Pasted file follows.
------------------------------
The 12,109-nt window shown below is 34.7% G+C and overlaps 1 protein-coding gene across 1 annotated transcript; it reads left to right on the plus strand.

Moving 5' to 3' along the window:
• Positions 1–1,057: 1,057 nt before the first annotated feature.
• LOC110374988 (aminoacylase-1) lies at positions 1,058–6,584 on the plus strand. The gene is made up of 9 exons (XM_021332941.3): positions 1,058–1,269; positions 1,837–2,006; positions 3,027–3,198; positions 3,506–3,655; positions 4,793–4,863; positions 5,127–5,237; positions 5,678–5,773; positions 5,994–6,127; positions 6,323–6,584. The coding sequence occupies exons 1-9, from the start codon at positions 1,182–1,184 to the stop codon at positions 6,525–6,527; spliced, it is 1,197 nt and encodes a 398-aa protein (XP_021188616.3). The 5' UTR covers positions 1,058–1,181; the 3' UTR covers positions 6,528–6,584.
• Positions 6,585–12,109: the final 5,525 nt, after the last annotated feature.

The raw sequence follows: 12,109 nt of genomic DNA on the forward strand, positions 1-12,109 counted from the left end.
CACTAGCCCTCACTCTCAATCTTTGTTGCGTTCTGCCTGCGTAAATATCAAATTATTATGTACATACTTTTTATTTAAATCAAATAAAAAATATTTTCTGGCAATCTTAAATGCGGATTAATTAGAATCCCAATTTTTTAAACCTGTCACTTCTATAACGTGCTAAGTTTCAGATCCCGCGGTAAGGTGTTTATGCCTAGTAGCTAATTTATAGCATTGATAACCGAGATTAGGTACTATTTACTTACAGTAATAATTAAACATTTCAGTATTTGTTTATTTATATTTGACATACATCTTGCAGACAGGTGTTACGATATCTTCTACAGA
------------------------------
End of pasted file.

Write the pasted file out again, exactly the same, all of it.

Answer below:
The 12,109-nt window shown below is 34.7% G+C and overlaps 1 protein-coding gene across 1 annotated transcript; it reads left to right on the plus strand.

Moving 5' to 3' along the window:
• Positions 1–1,057: 1,057 nt before the first annotated feature.
• LOC110374988 (aminoacylase-1) lies at positions 1,058–6,584 on the plus strand. The gene is made up of 9 exons (XM_021332941.3): positions 1,058–1,269; positions 1,837–2,006; positions 3,027–3,198; positions 3,506–3,655; positions 4,793–4,863; positions 5,127–5,237; positions 5,678–5,773; positions 5,994–6,127; positions 6,323–6,584. The coding sequence occupies exons 1-9, from the start codon at positions 1,182–1,184 to the stop codon at positions 6,525–6,527; spliced, it is 1,197 nt and encodes a 398-aa protein (XP_021188616.3). The 5' UTR covers positions 1,058–1,181; the 3' UTR covers positions 6,528–6,584.
• Positions 6,585–12,109: the final 5,525 nt, after the last annotated feature.

The raw sequence follows: 12,109 nt of genomic DNA on the forward strand, positions 1-12,109 counted from the left end.
CACTAGCCCTCACTCTCAATCTTTGTTGCGTTCTGCCTGCGTAAATATCAAATTATTATGTACATACTTTTTATTTAAATCAAATAAAAAATATTTTCTGGCAATCTTAAATGCGGATTAATTAGAATCCCAATTTTTTAAACCTGTCACTTCTATAACGTGCTAAGTTTCAGATCCCGCGGTAAGGTGTTTATGCCTAGTAGCTAATTTATAGCATTGATAACCGAGATTAGGTACTATTTACTTACAGTAATAATTAAACATTTCAGTATTTGTTTATTTATATTTGACATACATCTTGCAGACAGGTGTTACGATATCTTCTACAGA